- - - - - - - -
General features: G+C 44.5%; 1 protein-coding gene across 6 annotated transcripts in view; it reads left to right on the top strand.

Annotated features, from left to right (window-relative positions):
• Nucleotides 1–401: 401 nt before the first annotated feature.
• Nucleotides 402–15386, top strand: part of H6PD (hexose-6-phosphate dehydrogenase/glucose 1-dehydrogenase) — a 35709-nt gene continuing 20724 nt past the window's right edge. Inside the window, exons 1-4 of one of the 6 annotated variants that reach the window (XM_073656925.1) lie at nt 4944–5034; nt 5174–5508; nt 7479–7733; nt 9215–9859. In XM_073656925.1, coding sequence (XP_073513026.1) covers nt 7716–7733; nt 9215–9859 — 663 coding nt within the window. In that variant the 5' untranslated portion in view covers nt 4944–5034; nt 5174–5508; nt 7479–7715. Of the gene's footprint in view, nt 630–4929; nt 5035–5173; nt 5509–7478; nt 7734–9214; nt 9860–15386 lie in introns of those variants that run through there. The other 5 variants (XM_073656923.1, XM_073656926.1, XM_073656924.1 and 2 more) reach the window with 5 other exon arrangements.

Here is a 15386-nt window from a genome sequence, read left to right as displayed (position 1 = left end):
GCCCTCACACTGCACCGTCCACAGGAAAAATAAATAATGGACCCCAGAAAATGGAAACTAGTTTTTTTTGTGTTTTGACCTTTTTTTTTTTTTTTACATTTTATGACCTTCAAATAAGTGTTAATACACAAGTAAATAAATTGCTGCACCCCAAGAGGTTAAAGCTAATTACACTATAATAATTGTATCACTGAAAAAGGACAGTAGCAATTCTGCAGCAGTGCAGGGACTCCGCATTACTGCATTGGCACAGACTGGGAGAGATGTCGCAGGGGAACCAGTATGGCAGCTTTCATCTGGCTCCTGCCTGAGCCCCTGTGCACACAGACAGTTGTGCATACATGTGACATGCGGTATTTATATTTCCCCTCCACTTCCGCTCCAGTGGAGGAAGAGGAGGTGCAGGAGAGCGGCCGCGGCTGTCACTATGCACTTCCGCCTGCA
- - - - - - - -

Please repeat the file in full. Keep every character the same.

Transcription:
General features: G+C 44.5%; 1 protein-coding gene across 6 annotated transcripts in view; it reads left to right on the top strand.

Annotated features, from left to right (window-relative positions):
• Nucleotides 1–401: 401 nt before the first annotated feature.
• Nucleotides 402–15386, top strand: part of H6PD (hexose-6-phosphate dehydrogenase/glucose 1-dehydrogenase) — a 35709-nt gene continuing 20724 nt past the window's right edge. Inside the window, exons 1-4 of one of the 6 annotated variants that reach the window (XM_073656925.1) lie at nt 4944–5034; nt 5174–5508; nt 7479–7733; nt 9215–9859. In XM_073656925.1, coding sequence (XP_073513026.1) covers nt 7716–7733; nt 9215–9859 — 663 coding nt within the window. In that variant the 5' untranslated portion in view covers nt 4944–5034; nt 5174–5508; nt 7479–7715. Of the gene's footprint in view, nt 630–4929; nt 5035–5173; nt 5509–7478; nt 7734–9214; nt 9860–15386 lie in introns of those variants that run through there. The other 5 variants (XM_073656923.1, XM_073656926.1, XM_073656924.1 and 2 more) reach the window with 5 other exon arrangements.

Here is a 15386-nt window from a genome sequence, read left to right as displayed (position 1 = left end):
GCCCTCACACTGCACCGTCCACAGGAAAAATAAATAATGGACCCCAGAAAATGGAAACTAGTTTTTTTTGTGTTTTGACCTTTTTTTTTTTTTTTACATTTTATGACCTTCAAATAAGTGTTAATACACAAGTAAATAAATTGCTGCACCCCAAGAGGTTAAAGCTAATTACACTATAATAATTGTATCACTGAAAAAGGACAGTAGCAATTCTGCAGCAGTGCAGGGACTCCGCATTACTGCATTGGCACAGACTGGGAGAGATGTCGCAGGGGAACCAGTATGGCAGCTTTCATCTGGCTCCTGCCTGAGCCCCTGTGCACACAGACAGTTGTGCATACATGTGACATGCGGTATTTATATTTCCCCTCCACTTCCGCTCCAGTGGAGGAAGAGGAGGTGCAGGAGAGCGGCCGCGGCTGTCACTATGCACTTCCGCCTGCA